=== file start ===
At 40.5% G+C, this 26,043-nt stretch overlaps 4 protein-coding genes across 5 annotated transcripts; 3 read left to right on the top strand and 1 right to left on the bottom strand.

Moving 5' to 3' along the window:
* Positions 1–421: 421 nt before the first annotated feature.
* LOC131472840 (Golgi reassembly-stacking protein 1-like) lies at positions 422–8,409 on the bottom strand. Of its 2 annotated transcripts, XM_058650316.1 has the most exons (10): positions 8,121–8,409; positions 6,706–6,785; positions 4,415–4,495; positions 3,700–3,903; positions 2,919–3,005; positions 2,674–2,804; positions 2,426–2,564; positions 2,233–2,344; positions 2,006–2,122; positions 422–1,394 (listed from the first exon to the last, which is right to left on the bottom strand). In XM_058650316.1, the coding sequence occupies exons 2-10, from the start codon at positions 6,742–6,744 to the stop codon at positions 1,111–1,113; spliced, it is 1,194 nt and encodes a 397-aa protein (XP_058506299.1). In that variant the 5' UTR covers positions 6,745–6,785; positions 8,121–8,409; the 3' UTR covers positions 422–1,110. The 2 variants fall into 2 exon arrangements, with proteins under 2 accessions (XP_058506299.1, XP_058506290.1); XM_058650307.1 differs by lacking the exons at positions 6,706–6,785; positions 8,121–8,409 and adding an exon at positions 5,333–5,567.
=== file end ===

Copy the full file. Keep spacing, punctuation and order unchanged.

At 40.5% G+C, this 26,043-nt stretch overlaps 4 protein-coding genes across 5 annotated transcripts; 3 read left to right on the top strand and 1 right to left on the bottom strand.

Moving 5' to 3' along the window:
* Positions 1–421: 421 nt before the first annotated feature.
* LOC131472840 (Golgi reassembly-stacking protein 1-like) lies at positions 422–8,409 on the bottom strand. Of its 2 annotated transcripts, XM_058650316.1 has the most exons (10): positions 8,121–8,409; positions 6,706–6,785; positions 4,415–4,495; positions 3,700–3,903; positions 2,919–3,005; positions 2,674–2,804; positions 2,426–2,564; positions 2,233–2,344; positions 2,006–2,122; positions 422–1,394 (listed from the first exon to the last, which is right to left on the bottom strand). In XM_058650316.1, the coding sequence occupies exons 2-10, from the start codon at positions 6,742–6,744 to the stop codon at positions 1,111–1,113; spliced, it is 1,194 nt and encodes a 397-aa protein (XP_058506299.1). In that variant the 5' UTR covers positions 6,745–6,785; positions 8,121–8,409; the 3' UTR covers positions 422–1,110. The 2 variants fall into 2 exon arrangements, with proteins under 2 accessions (XP_058506299.1, XP_058506290.1); XM_058650307.1 differs by lacking the exons at positions 6,706–6,785; positions 8,121–8,409 and adding an exon at positions 5,333–5,567.